HPRP Phase 2

Workshop programme extended

In 1976, the second phase of development of the HPRP got under way, with James Kilty spearheading the project, with Nicholas Ragg of the Sociology Department as co-assistant directors and John as honorary Director. This phase of the work concentrated on bringing the research results mentioned to a wider public, from all walks of life. The public workshop programme began with the core methods mentioned, plus “Sexuality”, “Transpersonal Psychology”, “Death and Suffering”, “Transactional Analysis”, “Simulations”, and a more general “New Concepts in Personal Growth”. The following year saw the additions of “Birth Re-enactment and Primal Integration”, “Experiential Methods, “Enhancing Counselling, “Radical Education”, and a “Co-counselling Teacher Training” course. This phase saw the maturation of the core project goals of establishing quality standards for individual and group facilitation skills, in the field of personal and interpersonal development, and promoting those standards in a workshop and training programme.

Facilitator Styles

This core value was then expressed in a long “Facilitator Styles” course of two years duration and accredited by the Institute for the Development of Human Potential (IDHP). It amalgamated the core programmes and wove them into a coherent whole, with personal and interpersonal development, facilitator development and social change as three parallel and mutually supportive themes. The first course was undertaken in 1978, with 18 members from diverse professions including medicine, psychiatry, nursing administration, psychotherapy, education, social work, voluntary work and parenthood. In subsequent years it was offered first biennially, then annually (until ....). This brought in external facilitators as complementary models which were scrutinised against our core values and practices. It also made worthwhile the opportunity to use the project programme as a “nursery bed” for budding facilitators (many of whom were experienced in their own right).

New partners

As the association with BPMF developed and as links with external organisations flowered, many of the core courses were repeated in different forms and in different centres. New courses such as “Interpersonal Skills Training Methods”, “Cathartic Techniques”, “Advanced Co-counselling”, and “Practical Methods of Dealing with Stress” were added to the programme along with “Couples Workshops”, “New Paradigms of Research”, “The Integration of pre- and peri-natal Experience” and “Sexuality and Psychosexual Counselling”. The Brunel Management Programme and later and in addition, the Brunel Self Management Programme invited us to collaborate and make joint offerings to our client base. Courses were linked together so that individuals and organisations could profit from more substantial and sustained development than attendance at individual workshops without the huge investment in the 120 day Faciliator Styles course. A departmental certificate was offered to demonstrate the commitment and achievement of themed selections from our programme. A Personal Development and Community Participation course was also developed as an ongoing preparation to qualify for the Faciliator Styles long course.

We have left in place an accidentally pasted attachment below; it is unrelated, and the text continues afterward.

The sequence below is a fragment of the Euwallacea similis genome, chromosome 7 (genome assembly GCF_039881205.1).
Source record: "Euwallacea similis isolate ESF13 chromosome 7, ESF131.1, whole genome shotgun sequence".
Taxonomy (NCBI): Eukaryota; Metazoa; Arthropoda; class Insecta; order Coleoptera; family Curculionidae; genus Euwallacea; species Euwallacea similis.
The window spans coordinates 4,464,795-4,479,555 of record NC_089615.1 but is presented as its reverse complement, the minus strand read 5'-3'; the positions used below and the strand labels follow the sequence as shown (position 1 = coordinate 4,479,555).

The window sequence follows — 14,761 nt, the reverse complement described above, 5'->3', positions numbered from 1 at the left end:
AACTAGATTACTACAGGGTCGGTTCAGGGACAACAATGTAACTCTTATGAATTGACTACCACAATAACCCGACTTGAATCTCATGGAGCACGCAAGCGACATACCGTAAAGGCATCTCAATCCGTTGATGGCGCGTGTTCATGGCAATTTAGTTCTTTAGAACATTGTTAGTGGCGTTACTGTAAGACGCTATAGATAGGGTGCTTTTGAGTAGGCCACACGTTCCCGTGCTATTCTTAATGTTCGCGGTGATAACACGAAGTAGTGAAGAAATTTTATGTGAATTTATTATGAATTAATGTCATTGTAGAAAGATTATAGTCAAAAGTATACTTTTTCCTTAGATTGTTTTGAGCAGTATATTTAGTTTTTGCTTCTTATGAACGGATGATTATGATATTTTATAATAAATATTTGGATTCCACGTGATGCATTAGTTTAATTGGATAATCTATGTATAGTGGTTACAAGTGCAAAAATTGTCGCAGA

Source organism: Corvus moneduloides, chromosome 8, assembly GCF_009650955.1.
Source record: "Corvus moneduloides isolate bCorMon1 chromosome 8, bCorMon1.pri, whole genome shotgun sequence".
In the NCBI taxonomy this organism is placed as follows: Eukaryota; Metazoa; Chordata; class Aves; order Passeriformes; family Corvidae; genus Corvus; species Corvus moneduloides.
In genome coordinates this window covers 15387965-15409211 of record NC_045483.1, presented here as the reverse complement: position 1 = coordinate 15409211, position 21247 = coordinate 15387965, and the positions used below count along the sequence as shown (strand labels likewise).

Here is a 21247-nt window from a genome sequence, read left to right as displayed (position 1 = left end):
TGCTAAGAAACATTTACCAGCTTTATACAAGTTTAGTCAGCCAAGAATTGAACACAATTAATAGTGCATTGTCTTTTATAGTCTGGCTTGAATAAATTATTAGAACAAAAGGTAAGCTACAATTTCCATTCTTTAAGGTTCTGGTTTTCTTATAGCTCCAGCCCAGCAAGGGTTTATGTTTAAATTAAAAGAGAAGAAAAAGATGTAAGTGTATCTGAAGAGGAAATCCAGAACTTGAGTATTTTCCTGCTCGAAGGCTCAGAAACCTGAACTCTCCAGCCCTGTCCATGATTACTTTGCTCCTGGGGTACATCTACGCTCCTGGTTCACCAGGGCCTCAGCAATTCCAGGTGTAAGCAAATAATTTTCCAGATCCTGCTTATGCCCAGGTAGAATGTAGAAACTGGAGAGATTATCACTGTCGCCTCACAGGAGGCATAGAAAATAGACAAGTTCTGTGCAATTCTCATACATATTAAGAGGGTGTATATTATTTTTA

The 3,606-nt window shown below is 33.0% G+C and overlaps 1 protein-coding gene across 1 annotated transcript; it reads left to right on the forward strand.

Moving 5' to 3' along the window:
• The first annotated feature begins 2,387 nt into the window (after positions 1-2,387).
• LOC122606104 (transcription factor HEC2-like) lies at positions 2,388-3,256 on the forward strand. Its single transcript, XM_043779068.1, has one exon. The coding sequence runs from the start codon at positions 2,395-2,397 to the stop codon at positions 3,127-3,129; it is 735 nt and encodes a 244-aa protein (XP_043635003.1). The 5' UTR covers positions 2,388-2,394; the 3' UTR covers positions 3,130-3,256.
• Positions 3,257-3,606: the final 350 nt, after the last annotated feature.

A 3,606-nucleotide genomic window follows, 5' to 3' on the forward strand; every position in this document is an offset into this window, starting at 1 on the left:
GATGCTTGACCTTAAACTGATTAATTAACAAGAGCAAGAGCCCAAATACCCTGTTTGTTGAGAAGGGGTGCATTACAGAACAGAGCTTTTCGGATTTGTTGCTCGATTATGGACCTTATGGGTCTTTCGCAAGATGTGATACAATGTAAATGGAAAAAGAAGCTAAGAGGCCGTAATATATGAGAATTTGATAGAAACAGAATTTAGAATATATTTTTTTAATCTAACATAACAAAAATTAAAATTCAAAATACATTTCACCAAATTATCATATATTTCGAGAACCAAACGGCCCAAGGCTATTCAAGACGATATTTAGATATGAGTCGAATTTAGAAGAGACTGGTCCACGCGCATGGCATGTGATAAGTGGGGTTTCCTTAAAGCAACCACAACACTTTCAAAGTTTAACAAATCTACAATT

Early retirement

James took early retirement in 1997 having previously decided to retire and pass on the Director's role in response to the hiatus caused by the then Vice-Chancellor's decision to evaluate the Department. This followed previous “evaluations” of other departments, some of which had been closed as a result. The whole tenor of the evaluation showed no acknowledgement that evaluating University Departments had a pedigree and literature, ignoring a basic tenet of University life. Its style was non-informative and non-co-operative, in a major way contradicting the whole philosophy and style of the HPRP. It halted all promised developments for 12 months, including the development of a new Masters Degree in Experiential Learning and Facilitation, based on individualised selections from the workshop programme supplemented with appropriate reflection, analysis and reporting, particularly of the application of learning at work or in daily life. It therefore seemed timely to leave the work to younger staff.

Change of direction

In the third and final phase of the HPRP, it was first transformed in name to the Human Potential Resources Group. The Departmental Report of 1988 summarises this.

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